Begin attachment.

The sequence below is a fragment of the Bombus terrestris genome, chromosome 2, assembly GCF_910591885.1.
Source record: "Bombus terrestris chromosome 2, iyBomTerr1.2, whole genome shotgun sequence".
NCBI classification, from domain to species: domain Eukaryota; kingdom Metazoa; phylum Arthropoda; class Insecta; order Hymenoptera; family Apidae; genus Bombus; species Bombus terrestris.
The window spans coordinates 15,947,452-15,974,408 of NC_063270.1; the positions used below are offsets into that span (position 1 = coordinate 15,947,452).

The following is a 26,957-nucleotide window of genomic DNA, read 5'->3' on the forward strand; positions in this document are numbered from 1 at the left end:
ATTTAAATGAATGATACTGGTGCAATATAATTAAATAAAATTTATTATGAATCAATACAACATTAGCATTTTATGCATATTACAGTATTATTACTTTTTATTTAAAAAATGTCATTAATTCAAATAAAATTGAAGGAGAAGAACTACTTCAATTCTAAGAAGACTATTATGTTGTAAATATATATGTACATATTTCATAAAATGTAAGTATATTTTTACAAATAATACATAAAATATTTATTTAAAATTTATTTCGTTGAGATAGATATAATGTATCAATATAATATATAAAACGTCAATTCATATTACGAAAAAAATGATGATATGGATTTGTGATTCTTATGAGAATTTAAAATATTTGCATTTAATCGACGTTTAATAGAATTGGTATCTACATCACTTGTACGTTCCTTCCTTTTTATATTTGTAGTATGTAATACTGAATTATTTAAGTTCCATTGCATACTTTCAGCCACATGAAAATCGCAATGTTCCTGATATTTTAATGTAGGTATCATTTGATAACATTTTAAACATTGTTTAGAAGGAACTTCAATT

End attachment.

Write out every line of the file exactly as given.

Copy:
The sequence below is a fragment of the Bombus terrestris genome, chromosome 2, assembly GCF_910591885.1.
Source record: "Bombus terrestris chromosome 2, iyBomTerr1.2, whole genome shotgun sequence".
NCBI classification, from domain to species: domain Eukaryota; kingdom Metazoa; phylum Arthropoda; class Insecta; order Hymenoptera; family Apidae; genus Bombus; species Bombus terrestris.
The window spans coordinates 15,947,452-15,974,408 of NC_063270.1; the positions used below are offsets into that span (position 1 = coordinate 15,947,452).

The following is a 26,957-nucleotide window of genomic DNA, read 5'->3' on the forward strand; positions in this document are numbered from 1 at the left end:
ATTTAAATGAATGATACTGGTGCAATATAATTAAATAAAATTTATTATGAATCAATACAACATTAGCATTTTATGCATATTACAGTATTATTACTTTTTATTTAAAAAATGTCATTAATTCAAATAAAATTGAAGGAGAAGAACTACTTCAATTCTAAGAAGACTATTATGTTGTAAATATATATGTACATATTTCATAAAATGTAAGTATATTTTTACAAATAATACATAAAATATTTATTTAAAATTTATTTCGTTGAGATAGATATAATGTATCAATATAATATATAAAACGTCAATTCATATTACGAAAAAAATGATGATATGGATTTGTGATTCTTATGAGAATTTAAAATATTTGCATTTAATCGACGTTTAATAGAATTGGTATCTACATCACTTGTACGTTCCTTCCTTTTTATATTTGTAGTATGTAATACTGAATTATTTAAGTTCCATTGCATACTTTCAGCCACATGAAAATCGCAATGTTCCTGATATTTTAATGTAGGTATCATTTGATAACATTTTAAACATTGTTTAGAAGGAACTTCAATT